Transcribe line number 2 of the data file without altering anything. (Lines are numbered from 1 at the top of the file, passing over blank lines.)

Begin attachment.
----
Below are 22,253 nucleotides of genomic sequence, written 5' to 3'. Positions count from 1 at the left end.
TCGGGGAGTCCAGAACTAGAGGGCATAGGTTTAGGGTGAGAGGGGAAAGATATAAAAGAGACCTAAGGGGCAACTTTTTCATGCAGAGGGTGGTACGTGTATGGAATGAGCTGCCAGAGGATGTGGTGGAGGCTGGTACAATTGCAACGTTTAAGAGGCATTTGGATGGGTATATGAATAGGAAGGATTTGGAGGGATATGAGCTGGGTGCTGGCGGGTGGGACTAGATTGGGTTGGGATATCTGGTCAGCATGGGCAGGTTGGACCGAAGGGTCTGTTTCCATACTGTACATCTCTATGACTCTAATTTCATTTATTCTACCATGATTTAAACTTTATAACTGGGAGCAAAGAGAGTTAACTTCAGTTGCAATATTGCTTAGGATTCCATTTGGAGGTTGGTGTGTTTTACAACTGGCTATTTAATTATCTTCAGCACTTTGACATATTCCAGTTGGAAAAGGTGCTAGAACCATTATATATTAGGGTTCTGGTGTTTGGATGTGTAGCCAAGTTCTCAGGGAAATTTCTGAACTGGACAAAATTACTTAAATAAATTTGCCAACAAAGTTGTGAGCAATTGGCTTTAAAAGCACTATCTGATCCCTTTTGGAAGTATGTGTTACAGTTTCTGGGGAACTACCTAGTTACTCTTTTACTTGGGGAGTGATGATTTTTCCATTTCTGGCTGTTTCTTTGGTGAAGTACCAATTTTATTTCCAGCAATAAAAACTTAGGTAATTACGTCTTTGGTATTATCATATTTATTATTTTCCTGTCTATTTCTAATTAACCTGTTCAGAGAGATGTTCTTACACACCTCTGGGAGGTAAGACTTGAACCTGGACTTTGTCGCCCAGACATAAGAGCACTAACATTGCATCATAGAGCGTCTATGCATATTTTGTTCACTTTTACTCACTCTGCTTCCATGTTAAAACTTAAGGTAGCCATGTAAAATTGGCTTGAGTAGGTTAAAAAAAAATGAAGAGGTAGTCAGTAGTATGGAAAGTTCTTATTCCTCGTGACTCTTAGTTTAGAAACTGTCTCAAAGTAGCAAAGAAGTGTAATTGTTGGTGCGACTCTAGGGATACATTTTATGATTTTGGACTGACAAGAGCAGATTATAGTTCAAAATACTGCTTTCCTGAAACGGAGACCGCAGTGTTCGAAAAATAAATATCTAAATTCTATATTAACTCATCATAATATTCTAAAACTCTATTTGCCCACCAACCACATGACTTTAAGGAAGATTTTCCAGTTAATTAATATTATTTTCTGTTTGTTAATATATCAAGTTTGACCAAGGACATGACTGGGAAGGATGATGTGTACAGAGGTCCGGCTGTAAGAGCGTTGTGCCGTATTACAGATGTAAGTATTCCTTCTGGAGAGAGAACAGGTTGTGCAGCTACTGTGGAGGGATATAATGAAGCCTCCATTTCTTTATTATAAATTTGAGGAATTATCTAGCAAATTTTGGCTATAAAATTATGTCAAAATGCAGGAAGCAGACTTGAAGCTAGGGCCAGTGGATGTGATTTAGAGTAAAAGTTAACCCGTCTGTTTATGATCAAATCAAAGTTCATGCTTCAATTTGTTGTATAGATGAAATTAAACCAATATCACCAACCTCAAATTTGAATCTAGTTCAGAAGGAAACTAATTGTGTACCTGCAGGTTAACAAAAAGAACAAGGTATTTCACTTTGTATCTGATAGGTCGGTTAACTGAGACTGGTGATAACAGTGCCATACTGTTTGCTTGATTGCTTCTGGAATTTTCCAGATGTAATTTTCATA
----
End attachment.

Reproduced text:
TCGGGGAGTCCAGAACTAGAGGGCATAGGTTTAGGGTGAGAGGGGAAAGATATAAAAGAGACCTAAGGGGCAACTTTTTCATGCAGAGGGTGGTACGTGTATGGAATGAGCTGCCAGAGGATGTGGTGGAGGCTGGTACAATTGCAACGTTTAAGAGGCATTTGGATGGGTATATGAATAGGAAGGATTTGGAGGGATATGAGCTGGGTGCTGGCGGGTGGGACTAGATTGGGTTGGGATATCTGGTCAGCATGGGCAGGTTGGACCGAAGGGTCTGTTTCCATACTGTACATCTCTATGACTCTAATTTCATTTATTCTACCATGATTTAAACTTTATAACTGGGAGCAAAGAGAGTTAACTTCAGTTGCAATATTGCTTAGGATTCCATTTGGAGGTTGGTGTGTTTTACAACTGGCTATTTAATTATCTTCAGCACTTTGACATATTCCAGTTGGAAAAGGTGCTAGAACCATTATATATTAGGGTTCTGGTGTTTGGATGTGTAGCCAAGTTCTCAGGGAAATTTCTGAACTGGACAAAATTACTTAAATAAATTTGCCAACAAAGTTGTGAGCAATTGGCTTTAAAAGCACTATCTGATCCCTTTTGGAAGTATGTGTTACAGTTTCTGGGGAACTACCTAGTTACTCTTTTACTTGGGGAGTGATGATTTTTCCATTTCTGGCTGTTTCTTTGGTGAAGTACCAATTTTATTTCCAGCAATAAAAACTTAGGTAATTACGTCTTTGGTATTATCATATTTATTATTTTCCTGTCTATTTCTAATTAACCTGTTCAGAGAGATGTTCTTACACACCTCTGGGAGGTAAGACTTGAACCTGGACTTTGTCGCCCAGACATAAGAGCACTAACATTGCATCATAGAGCGTCTATGCATATTTTGTTCACTTTTACTCACTCTGCTTCCATGTTAAAACTTAAGGTAGCCATGTAAAATTGGCTTGAGTAGGTTAAAAAAAAATGAAGAGGTAGTCAGTAGTATGGAAAGTTCTTATTCCTCGTGACTCTTAGTTTAGAAACTGTCTCAAAGTAGCAAAGAAGTGTAATTGTTGGTGCGACTCTAGGGATACATTTTATGATTTTGGACTGACAAGAGCAGATTATAGTTCAAAATACTGCTTTCCTGAAACGGAGACCGCAGTGTTCGAAAAATAAATATCTAAATTCTATATTAACTCATCATAATATTCTAAAACTCTATTTGCCCACCAACCACATGACTTTAAGGAAGATTTTCCAGTTAATTAATATTATTTTCTGTTTGTTAATATATCAAGTTTGACCAAGGACATGACTGGGAAGGATGATGTGTACAGAGGTCCGGCTGTAAGAGCGTTGTGCCGTATTACAGATGTAAGTATTCCTTCTGGAGAGAGAACAGGTTGTGCAGCTACTGTGGAGGGATATAATGAAGCCTCCATTTCTTTATTATAAATTTGAGGAATTATCTAGCAAATTTTGGCTATAAAATTATGTCAAAATGCAGGAAGCAGACTTGAAGCTAGGGCCAGTGGATGTGATTTAGAGTAAAAGTTAACCCGTCTGTTTATGATCAAATCAAAGTTCATGCTTCAATTTGTTGTATAGATGAAATTAAACCAATATCACCAACCTCAAATTTGAATCTAGTTCAGAAGGAAACTAATTGTGTACCTGCAGGTTAACAAAAAGAACAAGGTATTTCACTTTGTATCTGATAGGTCGGTTAACTGAGACTGGTGATAACAGTGCCATACTGTTTGCTTGATTGCTTCTGGAATTTTCCAGATGTAATTTTCATA